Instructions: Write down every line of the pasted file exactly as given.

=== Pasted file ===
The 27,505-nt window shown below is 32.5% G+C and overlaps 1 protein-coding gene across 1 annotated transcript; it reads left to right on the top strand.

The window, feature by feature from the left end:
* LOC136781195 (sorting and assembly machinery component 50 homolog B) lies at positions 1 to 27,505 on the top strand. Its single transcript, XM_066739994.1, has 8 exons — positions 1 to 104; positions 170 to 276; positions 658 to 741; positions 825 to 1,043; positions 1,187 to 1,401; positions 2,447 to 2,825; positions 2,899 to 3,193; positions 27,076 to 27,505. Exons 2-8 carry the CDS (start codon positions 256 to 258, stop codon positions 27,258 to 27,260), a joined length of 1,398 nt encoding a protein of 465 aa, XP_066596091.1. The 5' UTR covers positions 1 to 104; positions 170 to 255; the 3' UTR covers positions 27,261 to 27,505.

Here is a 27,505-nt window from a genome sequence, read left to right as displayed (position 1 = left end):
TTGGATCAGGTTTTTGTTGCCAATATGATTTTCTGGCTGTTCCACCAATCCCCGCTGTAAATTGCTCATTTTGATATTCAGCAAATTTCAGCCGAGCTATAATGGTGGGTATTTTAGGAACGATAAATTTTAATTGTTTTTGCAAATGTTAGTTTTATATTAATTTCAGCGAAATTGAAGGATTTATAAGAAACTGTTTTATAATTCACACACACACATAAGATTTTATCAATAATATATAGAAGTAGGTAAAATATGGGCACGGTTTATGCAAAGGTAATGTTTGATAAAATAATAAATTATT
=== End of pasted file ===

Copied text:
The 27,505-nt window shown below is 32.5% G+C and overlaps 1 protein-coding gene across 1 annotated transcript; it reads left to right on the top strand.

The window, feature by feature from the left end:
* LOC136781195 (sorting and assembly machinery component 50 homolog B) lies at positions 1 to 27,505 on the top strand. Its single transcript, XM_066739994.1, has 8 exons — positions 1 to 104; positions 170 to 276; positions 658 to 741; positions 825 to 1,043; positions 1,187 to 1,401; positions 2,447 to 2,825; positions 2,899 to 3,193; positions 27,076 to 27,505. Exons 2-8 carry the CDS (start codon positions 256 to 258, stop codon positions 27,258 to 27,260), a joined length of 1,398 nt encoding a protein of 465 aa, XP_066596091.1. The 5' UTR covers positions 1 to 104; positions 170 to 255; the 3' UTR covers positions 27,261 to 27,505.

Here is a 27,505-nt window from a genome sequence, read left to right as displayed (position 1 = left end):
TTGGATCAGGTTTTTGTTGCCAATATGATTTTCTGGCTGTTCCACCAATCCCCGCTGTAAATTGCTCATTTTGATATTCAGCAAATTTCAGCCGAGCTATAATGGTGGGTATTTTAGGAACGATAAATTTTAATTGTTTTTGCAAATGTTAGTTTTATATTAATTTCAGCGAAATTGAAGGATTTATAAGAAACTGTTTTATAATTCACACACACACATAAGATTTTATCAATAATATATAGAAGTAGGTAAAATATGGGCACGGTTTATGCAAAGGTAATGTTTGATAAAATAATAAATTATT